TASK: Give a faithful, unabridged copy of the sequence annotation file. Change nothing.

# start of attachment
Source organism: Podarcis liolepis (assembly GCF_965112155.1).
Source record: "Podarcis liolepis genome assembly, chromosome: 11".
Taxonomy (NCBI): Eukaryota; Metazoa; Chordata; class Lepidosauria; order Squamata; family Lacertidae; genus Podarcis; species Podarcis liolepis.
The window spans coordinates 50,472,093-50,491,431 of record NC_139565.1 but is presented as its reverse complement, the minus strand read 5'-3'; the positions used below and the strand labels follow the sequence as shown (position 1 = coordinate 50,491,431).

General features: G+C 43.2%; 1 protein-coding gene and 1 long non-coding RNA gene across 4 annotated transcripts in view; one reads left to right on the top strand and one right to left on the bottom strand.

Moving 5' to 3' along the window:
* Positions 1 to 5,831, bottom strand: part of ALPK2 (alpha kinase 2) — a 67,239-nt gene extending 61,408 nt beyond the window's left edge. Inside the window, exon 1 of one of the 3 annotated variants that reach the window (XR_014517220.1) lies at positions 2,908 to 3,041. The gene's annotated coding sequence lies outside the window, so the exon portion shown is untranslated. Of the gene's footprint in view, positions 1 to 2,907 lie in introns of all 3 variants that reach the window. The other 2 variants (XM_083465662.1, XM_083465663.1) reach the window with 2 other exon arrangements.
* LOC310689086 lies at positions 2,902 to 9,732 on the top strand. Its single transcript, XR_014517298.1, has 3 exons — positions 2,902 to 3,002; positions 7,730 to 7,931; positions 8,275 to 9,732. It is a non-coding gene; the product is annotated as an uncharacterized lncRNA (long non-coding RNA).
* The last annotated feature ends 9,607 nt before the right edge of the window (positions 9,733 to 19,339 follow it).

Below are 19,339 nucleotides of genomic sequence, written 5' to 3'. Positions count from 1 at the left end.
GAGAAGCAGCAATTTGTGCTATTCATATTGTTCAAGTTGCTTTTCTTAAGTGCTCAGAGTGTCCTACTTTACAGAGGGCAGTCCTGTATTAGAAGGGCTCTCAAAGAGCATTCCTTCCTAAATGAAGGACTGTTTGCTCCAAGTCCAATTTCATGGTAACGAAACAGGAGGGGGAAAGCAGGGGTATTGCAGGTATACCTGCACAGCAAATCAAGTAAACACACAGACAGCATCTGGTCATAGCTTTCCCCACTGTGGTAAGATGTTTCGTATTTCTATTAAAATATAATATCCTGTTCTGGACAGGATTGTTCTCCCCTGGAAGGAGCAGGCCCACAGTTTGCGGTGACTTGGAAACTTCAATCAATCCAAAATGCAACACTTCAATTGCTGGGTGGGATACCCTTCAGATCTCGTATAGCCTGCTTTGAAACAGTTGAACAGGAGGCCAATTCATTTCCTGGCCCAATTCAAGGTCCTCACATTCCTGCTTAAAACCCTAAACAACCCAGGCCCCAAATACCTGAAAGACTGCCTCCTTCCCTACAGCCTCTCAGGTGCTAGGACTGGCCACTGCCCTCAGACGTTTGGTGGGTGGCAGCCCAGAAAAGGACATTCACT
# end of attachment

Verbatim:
Source organism: Podarcis liolepis (assembly GCF_965112155.1).
Source record: "Podarcis liolepis genome assembly, chromosome: 11".
Taxonomy (NCBI): Eukaryota; Metazoa; Chordata; class Lepidosauria; order Squamata; family Lacertidae; genus Podarcis; species Podarcis liolepis.
The window spans coordinates 50,472,093-50,491,431 of record NC_139565.1 but is presented as its reverse complement, the minus strand read 5'-3'; the positions used below and the strand labels follow the sequence as shown (position 1 = coordinate 50,491,431).

General features: G+C 43.2%; 1 protein-coding gene and 1 long non-coding RNA gene across 4 annotated transcripts in view; one reads left to right on the top strand and one right to left on the bottom strand.

Moving 5' to 3' along the window:
* Positions 1 to 5,831, bottom strand: part of ALPK2 (alpha kinase 2) — a 67,239-nt gene extending 61,408 nt beyond the window's left edge. Inside the window, exon 1 of one of the 3 annotated variants that reach the window (XR_014517220.1) lies at positions 2,908 to 3,041. The gene's annotated coding sequence lies outside the window, so the exon portion shown is untranslated. Of the gene's footprint in view, positions 1 to 2,907 lie in introns of all 3 variants that reach the window. The other 2 variants (XM_083465662.1, XM_083465663.1) reach the window with 2 other exon arrangements.
* LOC310689086 lies at positions 2,902 to 9,732 on the top strand. Its single transcript, XR_014517298.1, has 3 exons — positions 2,902 to 3,002; positions 7,730 to 7,931; positions 8,275 to 9,732. It is a non-coding gene; the product is annotated as an uncharacterized lncRNA (long non-coding RNA).
* The last annotated feature ends 9,607 nt before the right edge of the window (positions 9,733 to 19,339 follow it).

Below are 19,339 nucleotides of genomic sequence, written 5' to 3'. Positions count from 1 at the left end.
GAGAAGCAGCAATTTGTGCTATTCATATTGTTCAAGTTGCTTTTCTTAAGTGCTCAGAGTGTCCTACTTTACAGAGGGCAGTCCTGTATTAGAAGGGCTCTCAAAGAGCATTCCTTCCTAAATGAAGGACTGTTTGCTCCAAGTCCAATTTCATGGTAACGAAACAGGAGGGGGAAAGCAGGGGTATTGCAGGTATACCTGCACAGCAAATCAAGTAAACACACAGACAGCATCTGGTCATAGCTTTCCCCACTGTGGTAAGATGTTTCGTATTTCTATTAAAATATAATATCCTGTTCTGGACAGGATTGTTCTCCCCTGGAAGGAGCAGGCCCACAGTTTGCGGTGACTTGGAAACTTCAATCAATCCAAAATGCAACACTTCAATTGCTGGGTGGGATACCCTTCAGATCTCGTATAGCCTGCTTTGAAACAGTTGAACAGGAGGCCAATTCATTTCCTGGCCCAATTCAAGGTCCTCACATTCCTGCTTAAAACCCTAAACAACCCAGGCCCCAAATACCTGAAAGACTGCCTCCTTCCCTACAGCCTCTCAGGTGCTAGGACTGGCCACTGCCCTCAGACGTTTGGTGGGTGGCAGCCCAGAAAAGGACATTCACT